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Windows Thread, No Laptop Network Use in Technical; Hi all Need to be careful what I say here for obvious reasons. We have some issues where some staff ...
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    rh91uk's Avatar
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    No Laptop Network Use

    Hi all

    Need to be careful what I say here for obvious reasons. We have some issues where some staff do not bring their laptop into work and basically use it for personal gain.

    I don't know if this is possible - but could we lock the laptop down (possibly by a script) where after a certain time (e.g. a month) it locks the laptop/makes it unusable/changes the password of a certain username when it hasn't been on our network?

    I don't know if this is possible so please shout if it's not!


    Thanks,

    rh91uk

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    Only thing that springs immediately to mind is to prevent profile caching so that the laptop will not logon without a connection to the network, although I'm not sure that it's fully possible. We use it in the other direction and it's been a while since I set it up.

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    Hello,

    With a massive shortage of laptops within the school and staff in desperate need of a laptop as they don't have the luxury of an office too... we have the very same issue.

    I would play it with the AV, Spyware & Update card... if they don't bring it in, they wont be able to use it via VPN/Network as you'll remove access. If that doesn't work, you are in a difficult situation without the laptop in hand you wont be able to set a scheduled task to run a script.

    You could... have a script run every so often to delete the local profile or remove cached credentials after a certain time.

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    SC-UK's Avatar
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    The only problem is that this will stop the laptop logging on away from the network at all. I think the OP wants the laptop to work fine away from the network for a month, and then insist on being returned to base so to speak.

    Disabling profile caching could also be "fooled". As long as the user doesn't log out or shutdown (i.e. keeps placing the laptop into standby or hibernate), it will not stop it being used away from the network.

    Tom

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    dwhyte85's Avatar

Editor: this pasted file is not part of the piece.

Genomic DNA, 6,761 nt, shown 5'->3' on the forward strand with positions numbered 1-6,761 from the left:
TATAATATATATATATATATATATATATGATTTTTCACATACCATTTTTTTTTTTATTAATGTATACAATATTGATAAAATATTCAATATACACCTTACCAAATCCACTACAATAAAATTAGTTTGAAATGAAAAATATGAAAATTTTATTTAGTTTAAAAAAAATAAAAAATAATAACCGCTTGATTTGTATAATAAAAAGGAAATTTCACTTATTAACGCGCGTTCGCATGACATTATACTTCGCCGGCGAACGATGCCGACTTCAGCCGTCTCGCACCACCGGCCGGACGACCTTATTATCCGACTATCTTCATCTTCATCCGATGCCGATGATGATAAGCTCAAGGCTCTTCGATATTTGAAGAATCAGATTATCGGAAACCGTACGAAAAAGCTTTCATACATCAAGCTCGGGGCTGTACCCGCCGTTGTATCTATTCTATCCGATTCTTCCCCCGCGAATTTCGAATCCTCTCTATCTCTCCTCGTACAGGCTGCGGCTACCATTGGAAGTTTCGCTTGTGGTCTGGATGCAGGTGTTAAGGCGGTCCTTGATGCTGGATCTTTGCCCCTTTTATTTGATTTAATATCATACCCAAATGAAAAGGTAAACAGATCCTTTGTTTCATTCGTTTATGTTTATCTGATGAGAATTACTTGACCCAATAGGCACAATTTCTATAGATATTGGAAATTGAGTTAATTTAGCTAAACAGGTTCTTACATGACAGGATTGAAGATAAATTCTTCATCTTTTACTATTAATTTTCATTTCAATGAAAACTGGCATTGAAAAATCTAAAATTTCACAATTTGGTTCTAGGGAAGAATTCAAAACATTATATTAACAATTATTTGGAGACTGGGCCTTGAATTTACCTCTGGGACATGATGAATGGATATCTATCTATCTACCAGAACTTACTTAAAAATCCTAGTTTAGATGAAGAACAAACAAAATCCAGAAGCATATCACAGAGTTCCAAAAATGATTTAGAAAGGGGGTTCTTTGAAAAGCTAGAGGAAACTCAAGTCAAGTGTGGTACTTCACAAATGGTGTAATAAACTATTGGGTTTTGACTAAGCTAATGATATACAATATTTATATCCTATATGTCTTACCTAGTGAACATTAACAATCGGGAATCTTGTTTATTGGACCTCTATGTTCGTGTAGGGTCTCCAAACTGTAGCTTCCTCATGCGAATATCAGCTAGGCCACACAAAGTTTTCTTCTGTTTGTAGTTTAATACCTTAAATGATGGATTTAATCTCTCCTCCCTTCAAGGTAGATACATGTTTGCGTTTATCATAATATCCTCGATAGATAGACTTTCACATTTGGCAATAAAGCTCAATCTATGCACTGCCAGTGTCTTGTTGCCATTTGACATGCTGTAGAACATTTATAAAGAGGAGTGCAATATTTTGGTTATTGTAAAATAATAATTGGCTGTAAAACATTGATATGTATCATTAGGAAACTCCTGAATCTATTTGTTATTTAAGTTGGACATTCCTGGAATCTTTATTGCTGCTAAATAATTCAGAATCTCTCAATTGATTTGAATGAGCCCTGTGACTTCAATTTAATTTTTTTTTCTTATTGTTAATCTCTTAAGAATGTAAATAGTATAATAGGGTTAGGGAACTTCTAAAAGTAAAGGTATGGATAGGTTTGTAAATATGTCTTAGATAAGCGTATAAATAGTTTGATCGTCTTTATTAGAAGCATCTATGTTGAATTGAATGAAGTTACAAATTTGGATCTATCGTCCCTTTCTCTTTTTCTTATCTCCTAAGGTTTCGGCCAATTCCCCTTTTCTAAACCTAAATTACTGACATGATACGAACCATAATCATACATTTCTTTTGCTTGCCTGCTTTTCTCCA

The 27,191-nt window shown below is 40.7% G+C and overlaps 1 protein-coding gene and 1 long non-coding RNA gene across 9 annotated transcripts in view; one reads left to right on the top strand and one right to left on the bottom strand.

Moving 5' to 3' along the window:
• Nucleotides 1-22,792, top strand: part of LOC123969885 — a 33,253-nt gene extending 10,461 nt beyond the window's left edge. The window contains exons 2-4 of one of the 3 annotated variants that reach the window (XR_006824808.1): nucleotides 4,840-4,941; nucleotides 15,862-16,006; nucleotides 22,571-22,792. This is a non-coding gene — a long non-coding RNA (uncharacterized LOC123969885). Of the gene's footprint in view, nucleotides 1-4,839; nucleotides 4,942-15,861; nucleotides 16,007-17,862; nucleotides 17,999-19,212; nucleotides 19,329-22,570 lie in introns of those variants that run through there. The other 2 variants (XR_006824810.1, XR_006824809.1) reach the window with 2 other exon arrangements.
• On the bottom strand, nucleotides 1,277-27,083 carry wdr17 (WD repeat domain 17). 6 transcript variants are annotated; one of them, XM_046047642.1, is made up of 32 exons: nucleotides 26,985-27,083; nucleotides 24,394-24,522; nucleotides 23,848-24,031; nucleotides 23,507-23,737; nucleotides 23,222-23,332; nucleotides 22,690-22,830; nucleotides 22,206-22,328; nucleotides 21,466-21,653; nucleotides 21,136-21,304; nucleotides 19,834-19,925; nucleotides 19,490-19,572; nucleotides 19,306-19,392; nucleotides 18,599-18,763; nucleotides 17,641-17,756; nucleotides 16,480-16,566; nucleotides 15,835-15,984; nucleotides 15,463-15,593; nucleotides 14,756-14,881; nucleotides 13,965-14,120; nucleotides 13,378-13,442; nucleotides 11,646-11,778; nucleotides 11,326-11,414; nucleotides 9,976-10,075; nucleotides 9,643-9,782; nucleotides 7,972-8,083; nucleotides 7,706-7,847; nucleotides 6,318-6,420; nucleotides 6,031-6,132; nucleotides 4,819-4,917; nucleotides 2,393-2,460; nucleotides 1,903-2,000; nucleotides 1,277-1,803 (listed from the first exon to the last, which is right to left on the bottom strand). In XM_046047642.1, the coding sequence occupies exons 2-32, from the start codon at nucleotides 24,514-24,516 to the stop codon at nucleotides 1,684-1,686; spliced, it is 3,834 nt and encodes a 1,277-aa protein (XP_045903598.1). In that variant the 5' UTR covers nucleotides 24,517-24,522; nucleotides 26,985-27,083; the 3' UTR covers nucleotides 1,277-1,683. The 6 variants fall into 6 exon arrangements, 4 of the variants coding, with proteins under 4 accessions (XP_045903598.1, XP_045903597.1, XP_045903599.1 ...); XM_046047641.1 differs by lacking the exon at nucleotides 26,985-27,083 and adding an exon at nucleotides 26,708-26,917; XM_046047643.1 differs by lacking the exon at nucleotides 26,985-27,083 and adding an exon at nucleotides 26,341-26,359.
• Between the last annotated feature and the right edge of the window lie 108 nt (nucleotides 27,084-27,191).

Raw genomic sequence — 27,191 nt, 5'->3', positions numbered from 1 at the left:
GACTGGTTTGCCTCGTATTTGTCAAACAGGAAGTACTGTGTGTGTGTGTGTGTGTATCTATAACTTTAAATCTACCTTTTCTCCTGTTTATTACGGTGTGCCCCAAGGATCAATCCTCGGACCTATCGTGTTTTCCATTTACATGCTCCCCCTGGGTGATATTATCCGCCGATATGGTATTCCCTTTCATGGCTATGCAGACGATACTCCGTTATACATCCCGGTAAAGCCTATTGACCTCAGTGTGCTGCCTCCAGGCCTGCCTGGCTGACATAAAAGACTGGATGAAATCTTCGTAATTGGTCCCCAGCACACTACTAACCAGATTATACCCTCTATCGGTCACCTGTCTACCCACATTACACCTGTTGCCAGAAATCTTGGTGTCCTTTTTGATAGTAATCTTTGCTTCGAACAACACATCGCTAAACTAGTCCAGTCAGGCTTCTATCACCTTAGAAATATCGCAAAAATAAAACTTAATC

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    The only problem is that this will stop the laptop logging on away from the network at all. I think the OP wants the laptop to work fine away from the network for a month, and then insist on being returned to base so to speak.

    Disabling profile caching could also be "fooled". As long as the user doesn't log out or shutdown (i.e. keeps placing the laptop into standby or hibernate), it will not stop it being used away from the network.

    Tom
    Don't tell them how to circumnavigate it, eager teachers with pen and paper writing this down as we speak :-P

    Presumably deleting via a VBS script on scheduled task might work (assuming they will have to restart at some point after the script has been run on 30 days away from school).

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    powdarrmonkey's Avatar
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    If they are logging in with a domain account and cached credentials, you could reduce the cache time to a month, then they won't be able to log in until they have shaken hands with the domain again.


    Edit: you could also write, or have written, a small tray app that after a month bugs them in an annoying way to handshake bring the machine on site... if you ask nicely, I might be persuaded for some kind of return favour.
    Last edited by powdarrmonkey; 15th September 2009 at 09:00 PM.

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    SC-UK's Avatar
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    Quote Originally Posted by dwhyte85 View Post
    Don't tell them how to circumnavigate it, eager teachers with pen and paper writing this down as we speak :-P
    Oh no, it's much worse than that. They're reading this, and then typing it up on the laptops that they have been keeping alive by my advice!

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    How about making the laptop account (if it is a domain one) expire after the month, so that they will no longer have access to it. Obviously, this wouldn't work if they used the same account to logon to the network normally, but it's just a thought?

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    powdarrmonkey's Avatar
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    Quote Originally Posted by openaccess View Post
    How about making the laptop account (if it is a domain one) expire after the month, so that they will no longer have access to it. Obviously, this wouldn't work if they used the same account to logon to the network normally, but it's just a thought?
    That's an awful lot of admin overhead unlocking accounts for people all the time..

  10. Thanks to powdarrmonkey from: